Friday, 27 July 2007

Bempton Cliffs RSPB Reserve

Holidaying at Bridlington makes Bempton Cliffs RSPB a must do for any birder, it is after all home to almost a quarter of a million seabirds, the largest colony of any kind in England. They are mostly Kittiwake, Guillemot, Razorbill, Puffin and Gannet, the sheer number is a wildlife spectacle.
Here come the thumbnails...

The most numerous species is far and way the Kittiwake, and with that eponymous call they endlessly shriek you sure know about it. We discovered this young bird on the path above the cliff. It seemed bewildered and a little lost, soon scuttling away into some long grass. I'm sure it soon found its own way to the sea.

Those dark markings, the wing bar, the collar and those weary black eyes, Kittiwake juveniles can a look a sorry bird in dull weather.

The view to the North.

And South.

For me the most striking bird of the cliffs are easily the Gannet. Could it be their impressive size, or their airline markings? Maybe it's the strange dinosaur features of their heads, whichever way you choose to look at these birds we have nothing else in Britain quite like the 'Soland Goose'.

Note the fluffy youngsters on the left.

What there were much fewer of were the auks. Puffin, Guillemot and Razorbill only sparsely dotted areas of the cliffs. Hopefully that's not an indication of another bad year for them. They don't seem as able to bounce back from the lean years of the early 2000's in the way the Kittiwakes have managed. The sand eel fisheries may have closed on the east coast, providing time for these seabird's main prey item to restock, there are still problems to solve though. Quick fixes don't exist in nature conservation.

Unusually the Puffins at Bempton don't nest at the top of the cliffs in vacated rabbit burrows as they do elsewhere, instead they choose hidden crevices in the rock face. That makes viewing them trickier than might be imagined. With a keen eye and a scope, you can still get pretty good views of this most charming bird.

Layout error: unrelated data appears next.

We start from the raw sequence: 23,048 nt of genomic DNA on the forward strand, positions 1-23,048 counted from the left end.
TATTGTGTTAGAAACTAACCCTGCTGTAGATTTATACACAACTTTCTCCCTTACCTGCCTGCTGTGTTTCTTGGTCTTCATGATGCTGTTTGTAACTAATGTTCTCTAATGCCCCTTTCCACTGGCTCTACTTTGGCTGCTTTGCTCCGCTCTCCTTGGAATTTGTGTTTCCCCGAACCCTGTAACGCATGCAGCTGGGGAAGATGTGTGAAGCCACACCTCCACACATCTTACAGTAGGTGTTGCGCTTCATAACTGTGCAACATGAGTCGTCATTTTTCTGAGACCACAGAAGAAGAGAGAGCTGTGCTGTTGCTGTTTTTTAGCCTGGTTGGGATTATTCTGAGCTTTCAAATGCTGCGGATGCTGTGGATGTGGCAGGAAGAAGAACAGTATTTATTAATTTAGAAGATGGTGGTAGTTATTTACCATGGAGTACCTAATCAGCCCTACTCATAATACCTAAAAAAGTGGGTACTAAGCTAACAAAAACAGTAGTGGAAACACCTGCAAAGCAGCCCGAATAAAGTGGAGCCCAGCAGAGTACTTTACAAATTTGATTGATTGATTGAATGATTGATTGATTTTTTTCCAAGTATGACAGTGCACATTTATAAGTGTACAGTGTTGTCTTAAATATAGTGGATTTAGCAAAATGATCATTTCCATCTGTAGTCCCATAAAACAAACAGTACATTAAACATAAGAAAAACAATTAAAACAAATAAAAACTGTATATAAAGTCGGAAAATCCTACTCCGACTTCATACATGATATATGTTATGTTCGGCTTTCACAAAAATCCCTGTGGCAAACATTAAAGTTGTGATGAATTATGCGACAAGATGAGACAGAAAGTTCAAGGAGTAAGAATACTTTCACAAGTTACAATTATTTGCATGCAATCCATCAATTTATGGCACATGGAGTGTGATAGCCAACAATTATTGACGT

Taking to a boat, we chose the steady Yorkshire Belle, gives another perspective on the 300+ft high cliffs. Our choice was the three hour cruise from Bridlington harbour, as far as the RSPB reserve and then onto Filey Bay. Frankly, another time we'd opt for the 2 hour boat that turns back at Bempton, there wasn't much to see thereafter and the loud engine noise was far from pleasant.

You get closer to the Puffins though.

Back at the top of the cliffs the birding in the fields behind can potentially bring up remarkable migrants, but not during our visit, mid-July isn't really the time for passages. Meadow Pipit, Linnet, Reed Bunting and birds like this juvenile Skylark meant there was something worth scanning for.

Truth is we didn't see a great number of species, not even enough to bother counting, the odd Shag and Sandwich Tern, and what remains only a 'probable' and very distant Arctic Skua, was the best of the rest.
The reserve is all about spectacle. Birder or not, to spend time watching individuals busily ferrying into the cliffs among the many thousands of other birds, serves as some sort of reminder about our own lives, our own place in the world, our own importance in the grand scheme of things.
You'll have to go there to understand what I'm getting at. For all the squawking, guano and that relentless wind, it's very... peaceful.

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